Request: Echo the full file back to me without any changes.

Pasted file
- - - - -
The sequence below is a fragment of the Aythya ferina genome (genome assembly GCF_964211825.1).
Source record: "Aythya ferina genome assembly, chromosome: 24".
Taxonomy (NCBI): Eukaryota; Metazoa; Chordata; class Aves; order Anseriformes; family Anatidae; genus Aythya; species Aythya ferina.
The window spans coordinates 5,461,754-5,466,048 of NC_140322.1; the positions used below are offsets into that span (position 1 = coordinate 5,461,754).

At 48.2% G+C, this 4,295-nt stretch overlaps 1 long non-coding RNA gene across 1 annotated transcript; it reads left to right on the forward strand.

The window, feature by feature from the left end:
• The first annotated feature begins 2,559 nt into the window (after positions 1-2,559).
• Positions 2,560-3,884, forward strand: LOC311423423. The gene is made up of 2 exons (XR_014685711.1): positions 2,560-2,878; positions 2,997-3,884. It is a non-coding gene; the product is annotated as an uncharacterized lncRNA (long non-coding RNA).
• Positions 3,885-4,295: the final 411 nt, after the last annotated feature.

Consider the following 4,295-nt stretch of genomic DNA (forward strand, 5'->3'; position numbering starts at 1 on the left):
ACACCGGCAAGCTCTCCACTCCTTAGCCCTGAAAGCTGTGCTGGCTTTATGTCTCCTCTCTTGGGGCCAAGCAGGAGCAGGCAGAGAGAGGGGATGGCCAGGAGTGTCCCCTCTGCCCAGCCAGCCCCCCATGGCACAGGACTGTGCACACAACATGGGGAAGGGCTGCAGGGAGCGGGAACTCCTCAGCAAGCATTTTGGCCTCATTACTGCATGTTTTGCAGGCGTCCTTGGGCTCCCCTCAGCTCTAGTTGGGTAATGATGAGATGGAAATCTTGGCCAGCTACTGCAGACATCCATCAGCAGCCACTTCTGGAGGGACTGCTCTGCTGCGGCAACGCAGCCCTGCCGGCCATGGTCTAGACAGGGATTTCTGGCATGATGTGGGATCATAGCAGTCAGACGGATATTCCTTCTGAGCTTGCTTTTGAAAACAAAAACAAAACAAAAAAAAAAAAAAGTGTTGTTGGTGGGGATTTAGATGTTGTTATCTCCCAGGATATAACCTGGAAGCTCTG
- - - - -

The sequence below is a fragment of the Aythya ferina genome (genome assembly GCF_964211825.1).
Source record: "Aythya ferina genome assembly, chromosome: 24".
Taxonomy (NCBI): Eukaryota; Metazoa; Chordata; class Aves; order Anseriformes; family Anatidae; genus Aythya; species Aythya ferina.
The window spans coordinates 5,461,754-5,466,048 of NC_140322.1; the positions used below are offsets into that span (position 1 = coordinate 5,461,754).

At 48.2% G+C, this 4,295-nt stretch overlaps 1 long non-coding RNA gene across 1 annotated transcript; it reads left to right on the forward strand.

The window, feature by feature from the left end:
• The first annotated feature begins 2,559 nt into the window (after positions 1-2,559).
• Positions 2,560-3,884, forward strand: LOC311423423. The gene is made up of 2 exons (XR_014685711.1): positions 2,560-2,878; positions 2,997-3,884. It is a non-coding gene; the product is annotated as an uncharacterized lncRNA (long non-coding RNA).
• Positions 3,885-4,295: the final 411 nt, after the last annotated feature.

Consider the following 4,295-nt stretch of genomic DNA (forward strand, 5'->3'; position numbering starts at 1 on the left):
ACACCGGCAAGCTCTCCACTCCTTAGCCCTGAAAGCTGTGCTGGCTTTATGTCTCCTCTCTTGGGGCCAAGCAGGAGCAGGCAGAGAGAGGGGATGGCCAGGAGTGTCCCCTCTGCCCAGCCAGCCCCCCATGGCACAGGACTGTGCACACAACATGGGGAAGGGCTGCAGGGAGCGGGAACTCCTCAGCAAGCATTTTGGCCTCATTACTGCATGTTTTGCAGGCGTCCTTGGGCTCCCCTCAGCTCTAGTTGGGTAATGATGAGATGGAAATCTTGGCCAGCTACTGCAGACATCCATCAGCAGCCACTTCTGGAGGGACTGCTCTGCTGCGGCAACGCAGCCCTGCCGGCCATGGTCTAGACAGGGATTTCTGGCATGATGTGGGATCATAGCAGTCAGACGGATATTCCTTCTGAGCTTGCTTTTGAAAACAAAAACAAAACAAAAAAAAAAAAAAGTGTTGTTGGTGGGGATTTAGATGTTGTTATCTCCCAGGATATAACCTGGAAGCTCTG